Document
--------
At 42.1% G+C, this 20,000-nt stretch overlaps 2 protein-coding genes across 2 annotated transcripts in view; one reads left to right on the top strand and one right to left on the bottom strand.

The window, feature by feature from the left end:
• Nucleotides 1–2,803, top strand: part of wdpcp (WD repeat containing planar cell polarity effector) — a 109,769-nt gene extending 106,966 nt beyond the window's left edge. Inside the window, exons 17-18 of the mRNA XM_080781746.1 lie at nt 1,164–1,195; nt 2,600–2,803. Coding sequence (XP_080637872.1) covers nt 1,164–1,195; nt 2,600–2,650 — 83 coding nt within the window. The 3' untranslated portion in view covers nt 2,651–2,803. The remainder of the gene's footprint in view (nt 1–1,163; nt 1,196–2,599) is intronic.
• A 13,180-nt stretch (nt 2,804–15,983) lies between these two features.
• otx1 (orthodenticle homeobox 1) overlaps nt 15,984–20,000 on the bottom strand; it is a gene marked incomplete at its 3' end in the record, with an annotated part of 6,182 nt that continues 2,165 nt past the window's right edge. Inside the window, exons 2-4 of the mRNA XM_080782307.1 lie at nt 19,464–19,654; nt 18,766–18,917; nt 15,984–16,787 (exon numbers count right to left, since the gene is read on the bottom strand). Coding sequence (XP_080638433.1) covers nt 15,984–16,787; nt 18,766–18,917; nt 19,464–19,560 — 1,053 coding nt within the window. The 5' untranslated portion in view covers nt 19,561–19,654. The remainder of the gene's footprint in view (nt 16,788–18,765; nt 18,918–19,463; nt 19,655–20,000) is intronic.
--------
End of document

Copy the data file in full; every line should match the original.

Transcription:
At 42.1% G+C, this 20,000-nt stretch overlaps 2 protein-coding genes across 2 annotated transcripts in view; one reads left to right on the top strand and one right to left on the bottom strand.

The window, feature by feature from the left end:
• Nucleotides 1–2,803, top strand: part of wdpcp (WD repeat containing planar cell polarity effector) — a 109,769-nt gene extending 106,966 nt beyond the window's left edge. Inside the window, exons 17-18 of the mRNA XM_080781746.1 lie at nt 1,164–1,195; nt 2,600–2,803. Coding sequence (XP_080637872.1) covers nt 1,164–1,195; nt 2,600–2,650 — 83 coding nt within the window. The 3' untranslated portion in view covers nt 2,651–2,803. The remainder of the gene's footprint in view (nt 1–1,163; nt 1,196–2,599) is intronic.
• A 13,180-nt stretch (nt 2,804–15,983) lies between these two features.
• otx1 (orthodenticle homeobox 1) overlaps nt 15,984–20,000 on the bottom strand; it is a gene marked incomplete at its 3' end in the record, with an annotated part of 6,182 nt that continues 2,165 nt past the window's right edge. Inside the window, exons 2-4 of the mRNA XM_080782307.1 lie at nt 19,464–19,654; nt 18,766–18,917; nt 15,984–16,787 (exon numbers count right to left, since the gene is read on the bottom strand). Coding sequence (XP_080638433.1) covers nt 15,984–16,787; nt 18,766–18,917; nt 19,464–19,560 — 1,053 coding nt within the window. The 5' untranslated portion in view covers nt 19,561–19,654. The remainder of the gene's footprint in view (nt 16,788–18,765; nt 18,918–19,463; nt 19,655–20,000) is intronic.